“Hot dog, jumping frog, Albuquerque”: The pop genius behind the strangest lyric of the 1980s
8 February 2019
Paddy McAloon's Prefab Sprout stormed the 1980s charts with sophisticated pop hooks like When Love Breaks Down. A re-release of 2003's astounding I Trawl The Megahertz, mixing orchestral multi-tracks with radio phone-in snippets, brings him out to meet Newsnight's STEPHEN SMITH.
Paddy McAloon materialises out of a snowstorm in a long, white beard, red fedora and matching ensemble, and sporting a silver-topped cane. On his journey to London from his native North-East, the frontman and songwriter of Eighties chart-toppers Prefab Sprout was asked for a photograph by an admirer. “You're my favourite actor,” sighed the fanboy, “Dumbledore!”
Well, you can see where the kid was coming from. McAloon certainly has the look of a wizard. And he is not lacking in the necromantic arts. How else to explain his vanishingly rare facility for marrying melodic pop hooks to smart, bittersweet lyrics?
Irresistible compositions such as Cars and Girls, When Love Breaks Down and The King of Rock 'n' Roll (Altogether now: “Hot dog, jumping frog, Albuquerque!”), and the sublime albums Swoon and Steve McQueen, earned McAloon comparisons with his idols Lennon and McCartney, and Stephen Sondheim.
The Prefabs had their moment, and as these things go, it was rather glorious. They've only released one album of new material since the turn of the century, Crimson/Red in 2013, so fans could be forgiven for fearing that 'the light is gone', to coin the lyrics of their lovely ballad We Let The Stars Go.
But just as Sondheim and McCartney aren’t the sort of songwriters to knock it on the head, neither is McAloon, it turns out. All these years at home in Durham, he's been writing “obsessively”, he says.
McAloon on BBC Sounds
He is making a rare excursion to talk about I Trawl The Megahertz, a solo album he released way back in 2003, which his label has now re-badged as a Sprout record. It's a spoken-word piece over an orchestral backing, but before you turn impatiently to the BBC's bridge column, I should add that these are hauntingly lush charts of strings and late-night brass.
McAloon has suffered ill health in recent years, including Ménière's disease, which causes dizziness and hearing loss. I Trawl The Megahertz came about after he underwent surgery for detached retinas and was advised to rest. He found himself listening to a lot of phone-in radio.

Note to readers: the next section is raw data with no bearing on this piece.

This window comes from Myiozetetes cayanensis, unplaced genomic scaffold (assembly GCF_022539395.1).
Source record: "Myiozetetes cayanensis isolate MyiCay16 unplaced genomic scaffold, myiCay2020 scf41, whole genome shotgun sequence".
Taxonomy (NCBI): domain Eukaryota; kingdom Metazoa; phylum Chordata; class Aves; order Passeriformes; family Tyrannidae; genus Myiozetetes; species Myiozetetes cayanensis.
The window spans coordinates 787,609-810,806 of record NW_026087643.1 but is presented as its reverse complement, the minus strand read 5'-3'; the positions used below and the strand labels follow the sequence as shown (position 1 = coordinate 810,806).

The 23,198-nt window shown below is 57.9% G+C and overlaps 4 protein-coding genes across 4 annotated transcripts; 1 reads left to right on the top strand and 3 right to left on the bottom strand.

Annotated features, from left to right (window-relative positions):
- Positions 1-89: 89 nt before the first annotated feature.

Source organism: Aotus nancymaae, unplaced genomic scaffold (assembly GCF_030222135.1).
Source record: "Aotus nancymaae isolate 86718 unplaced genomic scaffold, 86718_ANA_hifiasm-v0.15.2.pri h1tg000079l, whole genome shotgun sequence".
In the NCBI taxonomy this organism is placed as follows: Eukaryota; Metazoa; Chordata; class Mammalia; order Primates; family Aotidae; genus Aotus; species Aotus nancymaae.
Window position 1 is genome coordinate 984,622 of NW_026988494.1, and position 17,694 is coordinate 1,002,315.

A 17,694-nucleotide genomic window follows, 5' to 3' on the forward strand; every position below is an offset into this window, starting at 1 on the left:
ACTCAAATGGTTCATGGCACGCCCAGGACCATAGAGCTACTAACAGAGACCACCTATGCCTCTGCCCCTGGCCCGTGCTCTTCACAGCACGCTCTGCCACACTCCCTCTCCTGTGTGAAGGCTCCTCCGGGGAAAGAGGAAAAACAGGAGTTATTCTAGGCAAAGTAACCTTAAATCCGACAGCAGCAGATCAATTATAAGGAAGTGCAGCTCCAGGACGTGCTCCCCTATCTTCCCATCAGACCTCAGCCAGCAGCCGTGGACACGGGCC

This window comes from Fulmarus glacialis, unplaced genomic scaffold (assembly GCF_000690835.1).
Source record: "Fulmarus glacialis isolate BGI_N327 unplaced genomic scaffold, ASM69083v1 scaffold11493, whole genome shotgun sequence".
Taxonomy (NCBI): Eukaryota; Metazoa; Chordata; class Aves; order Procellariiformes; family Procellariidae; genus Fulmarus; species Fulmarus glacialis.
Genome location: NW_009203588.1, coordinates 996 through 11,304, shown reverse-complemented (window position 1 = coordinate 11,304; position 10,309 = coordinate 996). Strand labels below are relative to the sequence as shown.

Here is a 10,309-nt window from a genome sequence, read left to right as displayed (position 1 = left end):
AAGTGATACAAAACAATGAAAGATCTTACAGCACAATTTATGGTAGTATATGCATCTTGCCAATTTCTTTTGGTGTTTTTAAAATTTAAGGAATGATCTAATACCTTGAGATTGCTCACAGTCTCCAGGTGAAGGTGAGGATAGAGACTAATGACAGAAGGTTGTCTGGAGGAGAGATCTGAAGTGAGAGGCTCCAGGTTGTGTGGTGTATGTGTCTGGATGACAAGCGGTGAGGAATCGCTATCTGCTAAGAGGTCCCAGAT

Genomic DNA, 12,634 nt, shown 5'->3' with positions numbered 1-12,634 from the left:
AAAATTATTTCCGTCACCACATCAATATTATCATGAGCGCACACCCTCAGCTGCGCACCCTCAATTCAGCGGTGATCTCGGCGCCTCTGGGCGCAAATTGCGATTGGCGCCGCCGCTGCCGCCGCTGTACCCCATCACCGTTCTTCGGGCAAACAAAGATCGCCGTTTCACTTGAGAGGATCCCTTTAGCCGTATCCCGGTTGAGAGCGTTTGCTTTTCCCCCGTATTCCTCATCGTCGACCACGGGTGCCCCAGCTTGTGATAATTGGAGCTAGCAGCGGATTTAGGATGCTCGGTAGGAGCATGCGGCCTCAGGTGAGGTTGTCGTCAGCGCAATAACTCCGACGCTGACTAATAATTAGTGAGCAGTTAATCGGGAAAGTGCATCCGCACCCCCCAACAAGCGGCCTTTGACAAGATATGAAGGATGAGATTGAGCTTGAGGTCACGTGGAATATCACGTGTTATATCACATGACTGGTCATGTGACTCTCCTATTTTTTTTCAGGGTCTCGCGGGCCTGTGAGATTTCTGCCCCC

“I taped these programmes and one or two sentences came bouncing out at me. A young woman says, ‘I told my daughter, your Daddy loves you. He loves you very much. He just doesn’t want to live with us anymore.’”
One reviewer said of the album, “not one to listen to when in a fragile state of mind.” I’m ashamed to say I found the arrangements so blissful, I tuned out the heartache.
We agree that these micro-stories are as poignant as McCartney’s lyrics for Eleanor Rigby. McAloon met the former Beatle at a party when The King of Rock ‘n’ Roll was in the charts.
“He was very gracious about it. He said ‘You’ve got the grannies with that record, you’ve got the kiddies.’ And I very earnestly said, ‘But it’s not terribly representative, man’, a stupid thing to say. And McCartney said, ‘Ah, it’s your My Ding-a-Ling.’” A reference to that ribald novelty hit by the fons et origo of rock and roll, Chuck Berry.
McAloon has written a lot about pop stardom - ‘We were singled out by fate / We were quoted out of context, it was great” (Electric Guitars) - but his own relationship with it is distinctly ambivalent.
I'd always prefer to be writing a new song than recording an old one.Paddy McAloon
He once broke ‘the golden rule of showbusiness’ by approaching a rock god for an autograph in the gents. It was one of Britain’s seedier guitar greats, who showed his displeasure by (metaphorically) pissing all over Prefab Sprout. “You won’t get anywhere with a name like that,” he said. McAloon adds, “And when I looked at my piece of paper, he’d just drawn a wavy line.”
Other pop luminaries have been more well disposed. McAloon's compositions have been covered by Cher and Kylie Minogue. Perhaps the most unlikely hat-tip he received was when his theme tune for a homely Sunday night TV drama set in the Yorkshire Dales, Where the Heart Is, was snapped up by director Spike Lee for the Netflix version of She's Gotta Have It.
McAloon still writes more or less as he did as a teenager, when he would send away for courses in foreign languages on approval, ruthlessly repurposing the cassettes as demo tapes for his songs. He still commits ideas to tapes, he just doesn't bother to send them to record companies now.
He enjoys art - Crimson/Red was a nod to Rothko - and likes to return to a composition months or even years after putting it on one side, like the late British painter Howard Hodgkin. At his studio, Andromeda Heights, there are boxes of songs awaiting one last lick or two: a song sequence inspired by Dolly the sheep and cloning; songs about - and perhaps for - Michael Jackson.
Another box contains a putative Christmas album. When McAloon read that Rod Stewart admired Prefab Sprout, he sent him one of the tracks. Stewart has duly essayed Who Designed the Snowflake? on his latest release.
If it weren't for his utter lack of airs, you might mistake Paddy McAloon for the Norma Desmond of Durham: “I am big! It's the music that got small!” But he is not a recluse. Indeed, he's something of flaneur, a well known figure in the North East. As he walks, even as he sleeps, a snatch of a lyric will come to him.
“I'd always prefer to be writing a new song than recording an old one,” he says. For Prefab fans, it's tantalising to think that he might be sitting on material of the quality of Hey Manhattan and I Remember That. You just hope that he hasn't neglected security at Andromeda Heights: “no tunes are left on the premises overnight”.
Stephen Smith is Culture Correspondent of Newsnight.